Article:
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PostPosted: Mon Jan 14, 2013 12:48 pm 
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We actually adopted one of our dogs from the animal shelter. He had such a sweet, loving, care-free and lazy personality. He also had a broken hip and was on tramadol.

I think we were a little scammed into this adoption.

The dog was AMAZING! Till the tramadol stopped about 2 months later. I swear to god this dog wen't insane. None of the attributes that originally attracted us to adopting him stuck. He became an annoying barker, a constant nagger, whiney, emotional, constant needy, never sleeping long, constantly moving STRAIGHT NUTCASE.

All in All dogs can obviously withdrawl, because I feel like i've been doing the same crap for the past 13 days.

I regret finding him a new home now. He was just going through doggy mania.

Oh well, life moves on...

WTBF


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PostPosted: Sun Jun 09, 2013 5:47 pm 
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wow, that seems like a lot of bupe for a little cat, but im sure the vet knows what they are doing. My friends pitbull has eaten lots of benzos and clonodines off the table/his lap. I probably would haven taken my dog to the vet fearing an OD, but he said he wasn't worried b/c he always gets into pills and has always been fine. he was fine too he just laid around haha


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PostPosted: Tue Jun 11, 2013 10:25 am 
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^ Your friend has absolutely no right to be a pet owner. Jesus fucking Christ, I hope you're exaggerating.


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PostPosted: Wed Jun 12, 2013 9:04 am 
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Yeah, I mean accidents happen, but Jesus...Exercise some caution if you're lucky enough to be a pet owner. I wouldn't even let my dog in the same room with me when I was in the process of shooting up, after I was done I'd let him in and we'd cuddle, though! :)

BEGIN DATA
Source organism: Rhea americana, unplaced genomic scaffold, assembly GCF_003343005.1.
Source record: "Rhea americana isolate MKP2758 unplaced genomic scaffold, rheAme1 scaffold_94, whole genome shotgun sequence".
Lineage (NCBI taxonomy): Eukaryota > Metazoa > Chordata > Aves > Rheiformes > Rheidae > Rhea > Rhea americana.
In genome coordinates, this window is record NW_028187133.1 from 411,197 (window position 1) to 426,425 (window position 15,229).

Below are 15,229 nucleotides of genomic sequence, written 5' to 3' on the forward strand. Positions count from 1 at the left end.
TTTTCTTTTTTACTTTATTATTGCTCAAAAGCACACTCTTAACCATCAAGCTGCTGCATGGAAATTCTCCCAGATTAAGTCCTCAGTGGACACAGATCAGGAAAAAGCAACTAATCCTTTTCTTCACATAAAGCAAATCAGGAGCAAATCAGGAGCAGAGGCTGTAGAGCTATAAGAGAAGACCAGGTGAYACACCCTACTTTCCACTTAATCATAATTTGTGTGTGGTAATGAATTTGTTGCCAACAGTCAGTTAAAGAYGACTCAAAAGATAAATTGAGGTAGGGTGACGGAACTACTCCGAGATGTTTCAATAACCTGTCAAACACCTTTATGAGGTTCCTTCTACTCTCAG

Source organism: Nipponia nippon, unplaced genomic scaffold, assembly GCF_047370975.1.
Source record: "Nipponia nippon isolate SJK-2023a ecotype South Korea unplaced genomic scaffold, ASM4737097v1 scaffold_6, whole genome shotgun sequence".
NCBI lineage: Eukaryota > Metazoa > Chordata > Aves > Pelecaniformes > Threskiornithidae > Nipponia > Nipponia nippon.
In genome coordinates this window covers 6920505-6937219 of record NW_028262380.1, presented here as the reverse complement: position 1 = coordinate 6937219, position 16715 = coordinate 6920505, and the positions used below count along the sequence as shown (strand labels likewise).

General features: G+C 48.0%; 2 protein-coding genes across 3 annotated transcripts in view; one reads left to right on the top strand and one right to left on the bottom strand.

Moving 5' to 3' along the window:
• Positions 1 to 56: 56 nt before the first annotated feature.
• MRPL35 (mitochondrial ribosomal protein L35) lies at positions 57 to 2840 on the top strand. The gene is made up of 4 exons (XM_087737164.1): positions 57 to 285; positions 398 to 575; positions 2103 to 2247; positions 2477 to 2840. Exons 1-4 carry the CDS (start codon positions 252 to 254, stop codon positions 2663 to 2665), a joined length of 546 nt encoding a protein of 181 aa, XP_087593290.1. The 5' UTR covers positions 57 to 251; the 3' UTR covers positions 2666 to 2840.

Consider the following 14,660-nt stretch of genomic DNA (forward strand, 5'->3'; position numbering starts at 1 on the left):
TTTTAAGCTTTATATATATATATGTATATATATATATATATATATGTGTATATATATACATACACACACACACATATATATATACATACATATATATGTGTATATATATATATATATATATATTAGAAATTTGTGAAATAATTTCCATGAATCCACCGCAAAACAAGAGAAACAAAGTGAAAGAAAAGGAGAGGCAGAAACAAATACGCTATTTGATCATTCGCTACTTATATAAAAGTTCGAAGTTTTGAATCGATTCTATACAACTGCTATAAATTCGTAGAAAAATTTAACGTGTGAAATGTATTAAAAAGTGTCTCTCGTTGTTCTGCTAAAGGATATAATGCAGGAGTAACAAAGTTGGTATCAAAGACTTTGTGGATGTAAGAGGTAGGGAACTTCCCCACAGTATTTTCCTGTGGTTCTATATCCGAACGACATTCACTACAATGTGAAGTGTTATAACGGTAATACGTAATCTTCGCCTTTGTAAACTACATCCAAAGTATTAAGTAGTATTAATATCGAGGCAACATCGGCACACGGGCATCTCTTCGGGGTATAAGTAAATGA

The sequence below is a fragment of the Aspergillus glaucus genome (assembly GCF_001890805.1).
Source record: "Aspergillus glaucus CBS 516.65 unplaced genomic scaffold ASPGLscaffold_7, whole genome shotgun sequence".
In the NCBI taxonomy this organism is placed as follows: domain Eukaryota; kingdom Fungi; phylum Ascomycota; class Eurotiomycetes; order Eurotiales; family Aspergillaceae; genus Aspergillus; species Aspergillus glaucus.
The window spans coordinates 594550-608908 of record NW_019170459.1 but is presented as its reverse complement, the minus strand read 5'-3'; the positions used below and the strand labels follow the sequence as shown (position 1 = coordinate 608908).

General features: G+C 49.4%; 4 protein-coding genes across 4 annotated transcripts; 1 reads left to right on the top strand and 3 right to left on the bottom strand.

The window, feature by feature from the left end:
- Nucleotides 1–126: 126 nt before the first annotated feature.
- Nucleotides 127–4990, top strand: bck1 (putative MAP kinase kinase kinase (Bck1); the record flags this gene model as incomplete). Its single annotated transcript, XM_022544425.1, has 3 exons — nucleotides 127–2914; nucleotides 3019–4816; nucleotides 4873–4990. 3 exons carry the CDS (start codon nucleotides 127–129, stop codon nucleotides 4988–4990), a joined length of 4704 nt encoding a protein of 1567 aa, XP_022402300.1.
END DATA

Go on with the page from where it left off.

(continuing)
Travis

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PostPosted: Wed Jun 19, 2013 1:13 am 
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Personally, I'd consider other recovery options before resorting to bupe for my pet. A well staged intervention for your animal can bring results, but you gotta be sneaky and get them to the table on the promise of a good meal. I was just sick of my dog bringing home strays at odd hours, and my stash always going missing and his constant denials even when I could see my coke caked all over his wet nose.

It's hard to take the moral high ground if your own recovery is struggling. One of my lower addiction moments was when I got stuck into my dog's prescribed valium (sadly this part is true).


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PostPosted: Wed Jun 19, 2013 2:02 pm 
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Sadly, TeeJay, you're not alone. I've resorted to pet meds before. Sigh.. I think it was 2001, I was sick, and when looking in the fridge for something to eat or drink, I saw little medicine bottles for the dog. One said "for pain".. Well, you can guess what happened after that. Not my finest hour but what can you do. It didn't even do anything. :roll:


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PostPosted: Wed Jun 19, 2013 5:28 pm 
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TeeJay said, "Personally, I'd consider other recovery options before resorting to bupe for my pet. A well staged intervention for your animal can bring results, but you gotta be sneaky and get them to the table on the promise of a good meal. I was just sick of my dog bringing home strays at odd hours, and my stash always going missing and his constant denials even when I could see my coke caked all over his wet nose. "

OMGosh, I laughed so hard I blew snot when I read that last sentence!!! Hilarious!!!

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PostPosted: Thu Jun 20, 2013 12:27 pm 
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HAHA Doggie intervention would be great on animal planet.